September 30, 2022

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EU, UK launch antitrust probes of Google and Meta’s ‘Jedi Blue’ agreement

3 min read



The European Commission and the UK’s competition regulator will investigate an agreement dubbed Jedi Blue that Google LLC and Meta Platforms Inc. signed in 2018.

The move was announced today. The European Commission and the UK’s competition regulator, the Competition and Markets Authority, are launching parallel antitrust probes of the Jedi Blue agreement. Regulators are concerned that the agreement may have reduced competition in the advertising technology market, where Meta and Google are the two largest players.

Meta pushed back against claims that Jedi Blue may have reduced market competition. The company said in a statement today that its agreement with Google and related deals with other firms “helped to increase competition for ad placements.”

Jedi Blue was first publicly detailed in 2020 as part of an antitrust lawsuit that a group of state attorneys general brought against Google. The lawsuit stated that Google and Meta, then known as Facebook Inc., signed the agreement in 2018. The agreement is said to have focused on a technology called header bidding that plays an important role in the online advertising market.

Publishers sell ad space on their websites through online auctions known as ad exchanges. In an ad exchange, multiple companies bid for a publisher’s ad space and the company with the highest offer wins.

Header bidding, the technology at the center of the Jedi Blue agreement between Google and Meta, is a technique that publishers use to fetch higher prices for the ad space they sell. Usually, a publisher sells ad space through a single ad exchange. With header bidding, a publisher can make its ad space available through not one but multiple ad exchanges, which makes it possible to draw more bids and thereby fetch higher prices.

Google provides the industry’s most popular tools for hosting the ad auctions through which publishers sell ad space. According to the 2020 antitrust lawsuit in which Jedi Blue was detailed, the agreement was designed to give Google’s ad auction tools an unfair advantage over competing services.

Meta processes many online ad purchases through its Meta Audience Network platform. In 2017, the company announced a header bidding initiative through which it would have routed ad purchases not only to Google’s ad auction tools but also to competing services. As a result, Google would have received only a portion of the revenue from those ad purchases.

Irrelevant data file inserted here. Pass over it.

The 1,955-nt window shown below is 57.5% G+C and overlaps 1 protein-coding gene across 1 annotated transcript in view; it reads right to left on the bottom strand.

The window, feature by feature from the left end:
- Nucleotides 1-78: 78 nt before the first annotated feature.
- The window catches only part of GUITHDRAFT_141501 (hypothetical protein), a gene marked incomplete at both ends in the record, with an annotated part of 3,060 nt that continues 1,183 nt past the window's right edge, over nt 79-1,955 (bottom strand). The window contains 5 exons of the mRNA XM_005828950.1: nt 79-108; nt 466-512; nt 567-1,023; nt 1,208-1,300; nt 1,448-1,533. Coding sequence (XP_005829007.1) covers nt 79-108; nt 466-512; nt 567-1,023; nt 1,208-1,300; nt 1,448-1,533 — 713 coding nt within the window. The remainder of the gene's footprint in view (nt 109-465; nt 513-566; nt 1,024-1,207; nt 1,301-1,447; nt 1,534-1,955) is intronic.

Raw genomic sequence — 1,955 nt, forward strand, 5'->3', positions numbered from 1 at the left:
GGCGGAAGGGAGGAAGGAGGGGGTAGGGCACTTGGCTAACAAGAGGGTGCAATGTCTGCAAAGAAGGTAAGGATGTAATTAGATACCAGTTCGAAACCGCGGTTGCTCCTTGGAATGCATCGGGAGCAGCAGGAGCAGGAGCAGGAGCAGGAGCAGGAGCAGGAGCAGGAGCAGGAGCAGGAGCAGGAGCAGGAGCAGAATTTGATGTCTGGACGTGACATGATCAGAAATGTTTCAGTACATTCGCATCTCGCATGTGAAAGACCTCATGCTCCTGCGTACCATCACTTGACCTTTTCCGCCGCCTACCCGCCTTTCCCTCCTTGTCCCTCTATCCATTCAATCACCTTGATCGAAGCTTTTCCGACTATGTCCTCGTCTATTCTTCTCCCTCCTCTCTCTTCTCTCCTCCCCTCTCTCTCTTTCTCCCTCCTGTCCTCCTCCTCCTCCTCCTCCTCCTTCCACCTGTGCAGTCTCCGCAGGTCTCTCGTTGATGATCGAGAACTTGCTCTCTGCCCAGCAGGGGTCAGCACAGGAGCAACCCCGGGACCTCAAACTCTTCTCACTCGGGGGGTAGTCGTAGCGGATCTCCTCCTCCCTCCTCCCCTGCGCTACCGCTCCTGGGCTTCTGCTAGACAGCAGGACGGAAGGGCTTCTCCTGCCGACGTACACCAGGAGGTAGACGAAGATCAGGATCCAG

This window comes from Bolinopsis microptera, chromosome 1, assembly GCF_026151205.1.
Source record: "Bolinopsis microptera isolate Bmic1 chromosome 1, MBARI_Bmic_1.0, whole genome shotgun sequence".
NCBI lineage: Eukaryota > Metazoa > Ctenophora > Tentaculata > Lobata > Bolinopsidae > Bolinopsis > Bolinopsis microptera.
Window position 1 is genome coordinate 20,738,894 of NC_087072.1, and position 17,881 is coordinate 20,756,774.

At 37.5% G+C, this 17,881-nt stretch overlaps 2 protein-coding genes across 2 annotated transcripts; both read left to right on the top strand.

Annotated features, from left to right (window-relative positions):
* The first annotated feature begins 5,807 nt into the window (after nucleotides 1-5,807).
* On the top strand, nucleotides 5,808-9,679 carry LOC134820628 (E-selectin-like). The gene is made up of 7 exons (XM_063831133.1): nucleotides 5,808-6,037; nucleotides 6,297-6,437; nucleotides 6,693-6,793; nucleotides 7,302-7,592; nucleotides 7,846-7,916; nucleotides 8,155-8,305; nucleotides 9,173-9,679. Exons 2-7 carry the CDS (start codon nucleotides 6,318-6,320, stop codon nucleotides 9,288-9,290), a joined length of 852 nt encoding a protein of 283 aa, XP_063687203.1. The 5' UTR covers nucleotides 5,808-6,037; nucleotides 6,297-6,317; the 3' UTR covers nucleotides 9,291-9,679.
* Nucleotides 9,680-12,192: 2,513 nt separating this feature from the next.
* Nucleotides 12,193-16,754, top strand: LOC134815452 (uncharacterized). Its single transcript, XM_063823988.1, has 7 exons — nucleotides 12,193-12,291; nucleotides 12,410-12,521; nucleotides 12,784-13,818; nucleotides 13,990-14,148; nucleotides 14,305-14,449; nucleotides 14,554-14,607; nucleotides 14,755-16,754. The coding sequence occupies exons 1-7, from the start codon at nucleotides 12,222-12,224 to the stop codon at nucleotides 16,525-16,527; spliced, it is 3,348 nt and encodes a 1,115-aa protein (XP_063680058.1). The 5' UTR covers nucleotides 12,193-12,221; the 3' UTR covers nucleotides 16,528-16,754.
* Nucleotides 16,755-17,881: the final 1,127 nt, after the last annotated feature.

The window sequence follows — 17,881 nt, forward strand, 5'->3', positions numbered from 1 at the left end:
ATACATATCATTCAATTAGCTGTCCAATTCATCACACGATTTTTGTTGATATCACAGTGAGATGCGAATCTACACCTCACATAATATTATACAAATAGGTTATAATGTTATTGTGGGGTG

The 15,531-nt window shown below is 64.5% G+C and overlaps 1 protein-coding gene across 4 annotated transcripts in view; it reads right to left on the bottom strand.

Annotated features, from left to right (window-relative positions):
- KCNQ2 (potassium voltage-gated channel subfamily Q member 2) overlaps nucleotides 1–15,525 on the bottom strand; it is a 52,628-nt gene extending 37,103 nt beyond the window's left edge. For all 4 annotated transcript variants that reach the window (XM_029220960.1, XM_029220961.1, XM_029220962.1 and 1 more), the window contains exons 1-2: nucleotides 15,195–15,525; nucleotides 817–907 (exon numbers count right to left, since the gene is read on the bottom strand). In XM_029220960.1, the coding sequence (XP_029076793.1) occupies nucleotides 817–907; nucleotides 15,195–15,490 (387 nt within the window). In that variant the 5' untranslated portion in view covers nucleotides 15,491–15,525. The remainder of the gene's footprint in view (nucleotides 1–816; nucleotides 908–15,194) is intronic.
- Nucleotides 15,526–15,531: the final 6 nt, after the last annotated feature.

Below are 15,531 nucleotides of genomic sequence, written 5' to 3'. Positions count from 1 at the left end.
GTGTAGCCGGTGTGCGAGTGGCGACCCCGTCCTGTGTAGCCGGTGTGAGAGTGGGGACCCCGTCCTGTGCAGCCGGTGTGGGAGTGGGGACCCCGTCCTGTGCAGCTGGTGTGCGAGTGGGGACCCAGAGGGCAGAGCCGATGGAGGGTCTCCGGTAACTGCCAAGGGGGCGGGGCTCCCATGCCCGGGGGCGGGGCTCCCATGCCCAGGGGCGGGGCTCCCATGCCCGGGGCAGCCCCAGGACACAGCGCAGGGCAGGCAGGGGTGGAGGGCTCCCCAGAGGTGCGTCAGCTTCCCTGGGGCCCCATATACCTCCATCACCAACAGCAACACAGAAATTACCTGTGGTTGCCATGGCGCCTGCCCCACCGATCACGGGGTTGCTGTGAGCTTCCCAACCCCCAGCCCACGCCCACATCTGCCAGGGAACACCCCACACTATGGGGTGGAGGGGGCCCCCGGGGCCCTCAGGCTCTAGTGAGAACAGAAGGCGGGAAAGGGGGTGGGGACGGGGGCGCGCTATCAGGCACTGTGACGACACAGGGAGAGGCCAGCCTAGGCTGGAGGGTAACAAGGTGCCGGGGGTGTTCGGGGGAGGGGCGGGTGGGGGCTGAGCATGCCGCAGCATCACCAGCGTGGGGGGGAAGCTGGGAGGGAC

After signing the Jedi Blue agreement, Meta is alleged to have “curtailed its header bidding initiatives and instead bid through Google’s tools.” Court documents stated that Google in return gave Meta a “number of special advantages,” including access to valuable ad data.

In the announcement of its new antitrust investigation into Jedi Blue, the European Commission stated that the agreement may have reduced competition in the display advertising market. Regulators believe the agreement may have breached the European Union’s competition laws.

“Many publishers rely on online display advertising to fund online content for consumers,” said European Commission Executive Vice President Margrethe Vestager. “Via the so-called ‘Jedi Blue’ agreement between Google and Meta, a competing technology to Google’s Open Bidding may have been targeted with the aim to weaken it and exclude it from the market for displaying ads on publisher websites and apps.”

The UK’s Competition and Markets Authority, in turn, said it was launching its separate antitrust test with the goal of determining whether Jedi Blue limited market adoption of header bidding technology. Additionally, the regulator will evaluate if the agreement limits the ability of other firms to compete with Google’s advertising tools.

“We’re concerned that Google may have teamed up with Meta to put obstacles in the way of competitors who provide important online display advertising services to publishers,” said Competition and Markets Authority Chief Executive Andrea Coscelli.

Responding to the antitrust investigations, Meta told CNET in a statement that “Meta’s non-exclusive bidding agreement with Google and the similar agreements we have with other bidding platforms, have helped to increase competition for ad placements. These business relationships enable Meta to deliver more value to advertisers and publishers, resulting in better outcomes for all. We will cooperate with both inquiries. ”

Photo: Google

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